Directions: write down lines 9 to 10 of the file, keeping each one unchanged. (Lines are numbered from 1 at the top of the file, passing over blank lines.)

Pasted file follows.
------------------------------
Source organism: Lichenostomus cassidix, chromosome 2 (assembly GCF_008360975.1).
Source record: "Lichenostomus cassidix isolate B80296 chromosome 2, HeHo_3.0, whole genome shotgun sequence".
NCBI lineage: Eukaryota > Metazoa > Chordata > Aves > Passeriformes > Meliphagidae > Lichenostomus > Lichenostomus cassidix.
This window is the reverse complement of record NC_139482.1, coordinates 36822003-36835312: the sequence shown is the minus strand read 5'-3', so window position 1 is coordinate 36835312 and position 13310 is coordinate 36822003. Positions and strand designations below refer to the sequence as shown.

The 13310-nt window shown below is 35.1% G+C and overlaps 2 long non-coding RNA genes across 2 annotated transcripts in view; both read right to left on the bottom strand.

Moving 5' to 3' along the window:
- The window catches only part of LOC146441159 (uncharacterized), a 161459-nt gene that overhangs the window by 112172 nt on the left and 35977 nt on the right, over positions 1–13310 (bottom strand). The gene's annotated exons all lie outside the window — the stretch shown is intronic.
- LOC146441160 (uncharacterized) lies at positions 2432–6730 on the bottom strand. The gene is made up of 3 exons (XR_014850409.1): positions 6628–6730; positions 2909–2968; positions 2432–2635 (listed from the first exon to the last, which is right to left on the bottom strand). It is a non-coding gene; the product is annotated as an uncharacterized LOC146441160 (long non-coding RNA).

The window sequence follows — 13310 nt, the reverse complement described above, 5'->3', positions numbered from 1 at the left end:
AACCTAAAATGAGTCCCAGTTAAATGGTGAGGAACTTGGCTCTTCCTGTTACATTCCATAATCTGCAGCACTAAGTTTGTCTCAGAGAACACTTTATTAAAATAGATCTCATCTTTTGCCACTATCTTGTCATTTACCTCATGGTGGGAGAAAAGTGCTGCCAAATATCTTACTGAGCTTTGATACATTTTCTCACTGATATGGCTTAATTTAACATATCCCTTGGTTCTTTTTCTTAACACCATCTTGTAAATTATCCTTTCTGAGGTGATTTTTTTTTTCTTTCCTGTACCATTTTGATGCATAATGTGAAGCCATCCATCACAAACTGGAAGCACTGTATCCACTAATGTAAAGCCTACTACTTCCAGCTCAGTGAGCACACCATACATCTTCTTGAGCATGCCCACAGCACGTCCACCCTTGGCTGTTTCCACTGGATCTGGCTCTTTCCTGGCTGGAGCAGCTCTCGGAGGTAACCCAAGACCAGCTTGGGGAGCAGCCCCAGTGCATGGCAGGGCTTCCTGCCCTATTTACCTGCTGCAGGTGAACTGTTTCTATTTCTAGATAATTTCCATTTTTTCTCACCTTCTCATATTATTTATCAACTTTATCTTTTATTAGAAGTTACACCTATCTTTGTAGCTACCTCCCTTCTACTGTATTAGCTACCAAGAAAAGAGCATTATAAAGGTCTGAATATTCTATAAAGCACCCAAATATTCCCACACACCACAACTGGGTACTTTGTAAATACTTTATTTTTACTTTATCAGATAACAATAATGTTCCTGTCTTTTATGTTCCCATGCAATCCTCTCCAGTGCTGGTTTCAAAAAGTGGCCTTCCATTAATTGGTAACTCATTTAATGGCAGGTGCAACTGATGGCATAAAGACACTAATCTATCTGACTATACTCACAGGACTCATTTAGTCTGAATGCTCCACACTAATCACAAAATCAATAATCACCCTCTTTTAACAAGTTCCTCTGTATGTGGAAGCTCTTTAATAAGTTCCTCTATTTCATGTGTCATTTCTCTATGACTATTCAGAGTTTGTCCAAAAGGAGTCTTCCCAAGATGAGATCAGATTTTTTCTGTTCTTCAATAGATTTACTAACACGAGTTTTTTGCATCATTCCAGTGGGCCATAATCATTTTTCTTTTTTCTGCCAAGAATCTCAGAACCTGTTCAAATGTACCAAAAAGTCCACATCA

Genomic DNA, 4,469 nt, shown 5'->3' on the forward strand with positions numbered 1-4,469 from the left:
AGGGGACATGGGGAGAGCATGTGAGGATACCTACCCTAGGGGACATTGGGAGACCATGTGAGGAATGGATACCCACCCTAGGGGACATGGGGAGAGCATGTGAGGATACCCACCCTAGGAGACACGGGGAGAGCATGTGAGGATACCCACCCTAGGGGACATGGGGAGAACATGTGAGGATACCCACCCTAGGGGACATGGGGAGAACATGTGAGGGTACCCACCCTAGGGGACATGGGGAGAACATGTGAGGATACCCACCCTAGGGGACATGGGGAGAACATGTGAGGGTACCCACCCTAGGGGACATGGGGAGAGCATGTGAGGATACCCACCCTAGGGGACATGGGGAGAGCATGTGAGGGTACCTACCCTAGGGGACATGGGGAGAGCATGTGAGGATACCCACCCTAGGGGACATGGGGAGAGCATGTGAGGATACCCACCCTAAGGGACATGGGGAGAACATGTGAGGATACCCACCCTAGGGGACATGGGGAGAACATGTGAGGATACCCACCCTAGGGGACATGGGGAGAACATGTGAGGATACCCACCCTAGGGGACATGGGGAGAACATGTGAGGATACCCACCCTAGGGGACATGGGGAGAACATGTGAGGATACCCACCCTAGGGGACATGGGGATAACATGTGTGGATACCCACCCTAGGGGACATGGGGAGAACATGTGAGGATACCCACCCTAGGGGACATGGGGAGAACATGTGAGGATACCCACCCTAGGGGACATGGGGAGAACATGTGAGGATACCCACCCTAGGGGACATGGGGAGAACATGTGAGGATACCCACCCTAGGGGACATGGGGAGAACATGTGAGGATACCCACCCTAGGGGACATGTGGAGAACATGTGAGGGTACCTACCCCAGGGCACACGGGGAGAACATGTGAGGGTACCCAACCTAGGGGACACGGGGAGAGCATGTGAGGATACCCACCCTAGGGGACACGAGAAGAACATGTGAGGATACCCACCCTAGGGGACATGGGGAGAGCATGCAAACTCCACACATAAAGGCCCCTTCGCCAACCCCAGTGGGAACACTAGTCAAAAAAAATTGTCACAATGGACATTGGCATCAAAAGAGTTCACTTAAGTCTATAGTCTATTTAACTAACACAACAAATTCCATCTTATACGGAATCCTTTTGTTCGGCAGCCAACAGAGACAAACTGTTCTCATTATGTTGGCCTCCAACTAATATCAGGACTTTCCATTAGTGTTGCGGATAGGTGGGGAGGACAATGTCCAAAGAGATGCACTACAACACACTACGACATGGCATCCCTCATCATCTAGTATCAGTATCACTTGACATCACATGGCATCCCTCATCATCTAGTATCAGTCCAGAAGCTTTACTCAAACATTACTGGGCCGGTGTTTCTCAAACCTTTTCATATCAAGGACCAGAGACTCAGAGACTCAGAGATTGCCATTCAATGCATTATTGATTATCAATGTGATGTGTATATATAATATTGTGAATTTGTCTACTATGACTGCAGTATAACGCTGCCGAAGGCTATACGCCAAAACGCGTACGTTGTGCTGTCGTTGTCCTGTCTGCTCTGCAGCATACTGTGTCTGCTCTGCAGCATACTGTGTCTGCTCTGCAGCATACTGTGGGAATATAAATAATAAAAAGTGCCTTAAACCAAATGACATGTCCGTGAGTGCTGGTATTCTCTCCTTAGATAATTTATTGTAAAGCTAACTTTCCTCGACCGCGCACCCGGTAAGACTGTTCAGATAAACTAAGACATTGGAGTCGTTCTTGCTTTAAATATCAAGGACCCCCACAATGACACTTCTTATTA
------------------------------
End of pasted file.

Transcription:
The window sequence follows — 13310 nt, the reverse complement described above, 5'->3', positions numbered from 1 at the left end:
AACCTAAAATGAGTCCCAGTTAAATGGTGAGGAACTTGGCTCTTCCTGTTACATTCCATAATCTGCAGCACTAAGTTTGTCTCAGAGAACACTTTATTAAAATAGATCTCATCTTTTGCCACTATCTTGTCATTTACCTCATGGTGGGAGAAAAGTGCTGCCAAATATCTTACTGAGCTTTGATACATTTTCTCACTGATATGGCTTAATTTAACATATCCCTTGGTTCTTTTTCTTAACACCATCTTGTAAATTATCCTTTCTGAGGTGATTTTTTTTTTCTTTCCTGTACCATTTTGATGCATAATGTGAAGCCATCCATCACAAACTGGAAGCACTGTATCCACTAATGTAAAGCCTACTACTTCCAGCTCAGTGAGCACACCATACATCTTCTTGAGCATGCCCACAGCACGTCCACCCTTGGCTGTTTCCACTGGATCTGGCTCTTTCCTGGCTGGAGCAGCTCTCGGAGGTAACCCAAGACCAGCTTGGGGAGCAGCCCCAGTGCATGGCAGGGCTTCCTGCCCTATTTACCTGCTGCAGGTGAACTGTTTCTATTTCTAGATAATTTCCATTTTTTCTCACCTTCTCATATTATTTATCAACTTTATCTTTTATTAGAAGTTACACCTATCTTTGTAGCTACCTCCCTTCTACTGTATTAGCTACCAAGAAAAGAGCATTATAAAGGTCTGAATATTCTATAAAGCACCCAAATATTCCCACACACCACAACTGGGTACTTTGTAAATACTTTATTTTTACTTTATCAGATAACAATAATGTTCCTGTCTTTTATGTTCCCATGCAATCCTCTCCAGTGCTGGTTTCAAAAAGTGGCCTTCCATTAATTGGTAACTCATTTAATGGCAGGTGCAACTGATGGCATAAAGACACTAATCTATCTGACTATACTCACAGGACTCATTTAGTCTGAATGCTCCACACTAATCACAAAATCAATAATCACCCTCTTTTAACAAGTTCCTCTGTATGTGGAAGCTCTTTAATAAGTTCCTCTATTTCATGTGTCATTTCTCTATGACTATTCAGAGTTTGTCCAAAAGGAGTCTTCCCAAGATGAGATCAGATTTTTTCTGTTCTTCAATAGATTTACTAACACGAGTTTTTTGCATCATTCCAGTGGGCCATAATCATTTTTCTTTTTTCTGCCAAGAATCTCAGAACCTGTTCAAATGTACCAAAAAGTCCACATCA